Tennessee’s review of the state education funding formula

We’ll update this post and alert our coalition via social media as new information becomes available. So, check back periodically over the next several months and be sure you’re following us on Facebook, Twitter, Instagram and LinkedIn.

How it started:

On Oct. 8, Governor Bill Lee and Tennessee Department of Education Commissioner Penny Schwinn announced that the state will do a full review of the state’s education funding formula and explore possibilities for a more student-centered approach that:

  • Prioritizes students over systems
  • Empowers parents to engage in their child’s education
  • Incentivizes student outcomes
  • Ensures all students, regardless of location or learning needs, are served at a high-level
  • Reflects Tennesseans’ values
  • Creates flexible funding that prepares students for postsecondary success

The state’s current school funding framework, also known as the Basic Education Program (BEP), has not been meaningfully updated in more than 30 years.

How it’s going:

A central steering committee and 18 subcommittees have been established to engage with the Tennessee Department of Education in exploring a new funding formula. A full listing of the committees and its members can be found at tn.gov/education/tnedufunding/. All associated committee meeting materials, including recordings and minutes, will be posted to that site as they become available. TQEE President and CEO Blair Taylor is serving on the Parent Choice and Voice Subcommittee, which will provide an opportunity for parents to have input, including on Pre-K.

The timeline:

The subcommittees will meet twice a month for the next three months and public input will continue to be gathered during that time as well. It is likely that following the deliberation and engagement process, the steering committee will make recommendations that will be reflected in the governor’s 2022 legislative package.

How you can get involved:

All Tennesseans are invited to be involved in the process and encouraged to fill out a form to express interest in joining the discussion.

Eight regional public town halls will take place in person (and be livestreamed) between Oct. 27 and Nov. 30 to garner public feedback on the funding review. Find one near you and attend or watch via livestream.

Recordings of the town halls that have already taken place are linked below.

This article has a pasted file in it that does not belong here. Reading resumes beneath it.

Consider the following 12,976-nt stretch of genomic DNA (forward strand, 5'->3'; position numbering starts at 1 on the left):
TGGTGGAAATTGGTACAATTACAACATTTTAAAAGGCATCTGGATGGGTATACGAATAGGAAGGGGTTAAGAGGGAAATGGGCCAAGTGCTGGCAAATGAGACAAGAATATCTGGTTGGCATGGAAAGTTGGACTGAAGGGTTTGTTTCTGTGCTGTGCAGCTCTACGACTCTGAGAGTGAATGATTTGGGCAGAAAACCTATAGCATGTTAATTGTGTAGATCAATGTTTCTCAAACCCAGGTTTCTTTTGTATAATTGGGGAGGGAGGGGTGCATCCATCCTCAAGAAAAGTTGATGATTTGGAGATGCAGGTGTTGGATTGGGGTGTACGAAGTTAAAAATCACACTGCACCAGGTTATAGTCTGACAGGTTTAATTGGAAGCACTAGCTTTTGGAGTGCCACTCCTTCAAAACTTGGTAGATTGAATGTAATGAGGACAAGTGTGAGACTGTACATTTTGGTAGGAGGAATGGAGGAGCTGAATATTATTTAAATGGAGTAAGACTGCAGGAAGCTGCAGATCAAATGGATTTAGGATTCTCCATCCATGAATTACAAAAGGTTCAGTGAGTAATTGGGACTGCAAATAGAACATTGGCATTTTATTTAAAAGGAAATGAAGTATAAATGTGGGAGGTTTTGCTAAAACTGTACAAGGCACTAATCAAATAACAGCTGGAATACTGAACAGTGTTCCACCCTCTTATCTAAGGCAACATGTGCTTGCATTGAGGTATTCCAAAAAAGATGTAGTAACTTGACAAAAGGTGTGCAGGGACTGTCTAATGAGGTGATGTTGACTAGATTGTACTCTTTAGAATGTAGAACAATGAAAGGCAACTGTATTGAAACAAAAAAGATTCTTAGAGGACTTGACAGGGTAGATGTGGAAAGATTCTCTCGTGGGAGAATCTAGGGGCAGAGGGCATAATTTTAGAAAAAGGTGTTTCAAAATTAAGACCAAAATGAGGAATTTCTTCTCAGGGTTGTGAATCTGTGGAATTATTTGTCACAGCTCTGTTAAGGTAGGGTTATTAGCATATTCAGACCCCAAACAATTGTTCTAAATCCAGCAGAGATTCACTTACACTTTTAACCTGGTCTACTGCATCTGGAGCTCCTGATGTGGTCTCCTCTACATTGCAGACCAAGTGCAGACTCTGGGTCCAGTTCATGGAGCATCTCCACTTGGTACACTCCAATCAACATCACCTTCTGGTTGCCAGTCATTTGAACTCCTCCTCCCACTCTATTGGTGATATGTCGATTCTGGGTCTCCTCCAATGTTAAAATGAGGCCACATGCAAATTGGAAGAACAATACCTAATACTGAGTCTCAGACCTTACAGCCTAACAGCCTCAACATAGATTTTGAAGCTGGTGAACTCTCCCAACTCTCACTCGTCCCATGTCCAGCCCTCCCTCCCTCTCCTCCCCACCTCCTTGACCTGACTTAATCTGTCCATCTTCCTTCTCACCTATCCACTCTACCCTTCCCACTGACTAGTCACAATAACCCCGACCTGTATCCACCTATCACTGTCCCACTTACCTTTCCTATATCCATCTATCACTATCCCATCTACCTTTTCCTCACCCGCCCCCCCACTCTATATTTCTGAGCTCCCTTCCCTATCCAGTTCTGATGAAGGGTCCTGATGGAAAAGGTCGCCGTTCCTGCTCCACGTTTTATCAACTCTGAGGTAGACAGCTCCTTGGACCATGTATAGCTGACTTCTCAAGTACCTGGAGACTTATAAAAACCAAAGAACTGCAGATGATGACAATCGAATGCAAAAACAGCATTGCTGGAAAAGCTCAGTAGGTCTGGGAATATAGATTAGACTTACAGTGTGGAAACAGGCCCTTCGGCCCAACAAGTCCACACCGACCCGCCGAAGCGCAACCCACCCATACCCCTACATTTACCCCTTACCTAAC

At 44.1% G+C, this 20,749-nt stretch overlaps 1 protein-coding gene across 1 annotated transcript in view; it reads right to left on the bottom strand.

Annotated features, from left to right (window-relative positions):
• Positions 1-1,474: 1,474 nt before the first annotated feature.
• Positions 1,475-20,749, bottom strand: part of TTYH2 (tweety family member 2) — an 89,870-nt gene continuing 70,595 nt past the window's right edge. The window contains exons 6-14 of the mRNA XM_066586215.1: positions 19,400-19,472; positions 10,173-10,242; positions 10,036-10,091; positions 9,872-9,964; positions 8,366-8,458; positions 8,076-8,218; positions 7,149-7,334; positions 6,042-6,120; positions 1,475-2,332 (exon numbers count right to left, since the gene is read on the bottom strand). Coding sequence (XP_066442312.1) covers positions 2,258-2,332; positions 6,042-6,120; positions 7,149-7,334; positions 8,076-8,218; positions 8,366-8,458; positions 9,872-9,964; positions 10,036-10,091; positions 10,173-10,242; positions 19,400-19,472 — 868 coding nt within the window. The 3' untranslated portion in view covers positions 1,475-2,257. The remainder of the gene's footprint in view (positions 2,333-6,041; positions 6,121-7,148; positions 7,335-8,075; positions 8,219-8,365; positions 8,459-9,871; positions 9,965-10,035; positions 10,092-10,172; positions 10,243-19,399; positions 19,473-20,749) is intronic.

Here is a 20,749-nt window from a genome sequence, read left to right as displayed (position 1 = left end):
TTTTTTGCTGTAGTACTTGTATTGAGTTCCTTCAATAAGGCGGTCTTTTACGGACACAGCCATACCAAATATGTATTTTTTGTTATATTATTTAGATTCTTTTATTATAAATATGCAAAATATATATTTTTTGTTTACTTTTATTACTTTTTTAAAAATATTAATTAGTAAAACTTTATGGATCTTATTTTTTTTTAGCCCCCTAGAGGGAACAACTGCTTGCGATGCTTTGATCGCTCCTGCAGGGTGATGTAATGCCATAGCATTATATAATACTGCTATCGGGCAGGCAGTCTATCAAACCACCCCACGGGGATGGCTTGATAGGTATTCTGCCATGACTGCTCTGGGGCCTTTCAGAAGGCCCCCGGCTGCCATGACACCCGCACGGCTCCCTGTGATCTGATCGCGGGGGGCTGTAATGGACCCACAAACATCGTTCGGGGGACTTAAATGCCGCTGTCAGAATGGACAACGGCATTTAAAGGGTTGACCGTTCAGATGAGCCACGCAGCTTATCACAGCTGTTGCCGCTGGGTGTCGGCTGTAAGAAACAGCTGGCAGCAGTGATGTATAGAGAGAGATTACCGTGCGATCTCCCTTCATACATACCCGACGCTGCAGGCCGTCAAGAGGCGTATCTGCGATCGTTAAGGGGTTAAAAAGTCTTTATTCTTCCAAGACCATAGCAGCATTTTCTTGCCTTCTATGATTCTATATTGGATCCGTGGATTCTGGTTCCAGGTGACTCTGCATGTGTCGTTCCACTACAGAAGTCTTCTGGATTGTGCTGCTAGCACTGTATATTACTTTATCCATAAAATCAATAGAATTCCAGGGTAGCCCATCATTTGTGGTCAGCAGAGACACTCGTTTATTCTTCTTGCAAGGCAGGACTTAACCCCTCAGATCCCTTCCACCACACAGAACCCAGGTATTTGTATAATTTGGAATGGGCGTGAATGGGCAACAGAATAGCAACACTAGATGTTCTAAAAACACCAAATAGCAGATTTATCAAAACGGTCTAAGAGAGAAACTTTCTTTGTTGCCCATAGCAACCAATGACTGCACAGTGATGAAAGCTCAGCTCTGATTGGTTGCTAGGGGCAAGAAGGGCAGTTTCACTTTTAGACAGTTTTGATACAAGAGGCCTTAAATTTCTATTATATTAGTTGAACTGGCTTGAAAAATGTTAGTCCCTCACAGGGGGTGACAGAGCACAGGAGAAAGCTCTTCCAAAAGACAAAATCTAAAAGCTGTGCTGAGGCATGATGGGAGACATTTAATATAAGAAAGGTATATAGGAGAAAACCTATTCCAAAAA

There will be other ways to engage, and we will post them here as they are announced.

View the public comments submitted so far. 

TQEE’s point of view:

We enthusiastically applaud Governor Bill Lee and Tennessee Department of Education Commissioner Penny Schwinn for taking the much-needed steps to create a new student-centered approach to fund public education and for engaging key stakeholders and community members across the state in this important process.

The state’s current Basic Education Program (BEP) funding framework is simply inadequate to close opportunity and achievement gaps and to provide all students with the high-quality education on which our state’s future depends.

It is imperative that any new funding formula reflect the actual costs associated with a high-quality education for children from all backgrounds and zip codes, and that it differentiates based on opportunity gaps and special needs. Among the key considerations for the formula should be ensuring sufficient pay to attract and retain great teachers who are the heart of our education system; expanding the voluntary Pre-K program to allow every 4-year-old the option to attend; ensuring enough school nurses and mental health counselors to improve health and learning outcomes; and continued enhancement of programs that focus on early literacy, early math and early workforce skills. All these priorities are in line with what Tennessee voters overwhelmingly want too, as evidenced by the results of TQEE’s recent annual voter survey.

While the success of our students requires a commitment to all grade levels, we would be remiss not to call out the particular importance of Pre-K through third grade. Research has repeatedly shown that the first eight years of a child’s life are a critical development period, and third grade is widely acknowledged as a benchmark year that determines future academic success. Yet more than two-thirds of Tennessee’s third graders are not proficient in reading or in math. When children aren’t proficient by third grade, they tend to stay or fall further behind. Plus, they’re four times more likely to drop out of high school and 60 percent less likely to pursue a post-secondary degree.

It will take more than money and a new funding strategy to address the education crisis our state currently faces, but if done right, this would be a monumental step forward. Through this process, TQEE looks forward to working alongside dedicated school leaders, elected officials, early education advocates, parents and other stakeholders to build a better educational foundation on which all children can stand, no matter what challenges or opportunity gaps they may face.



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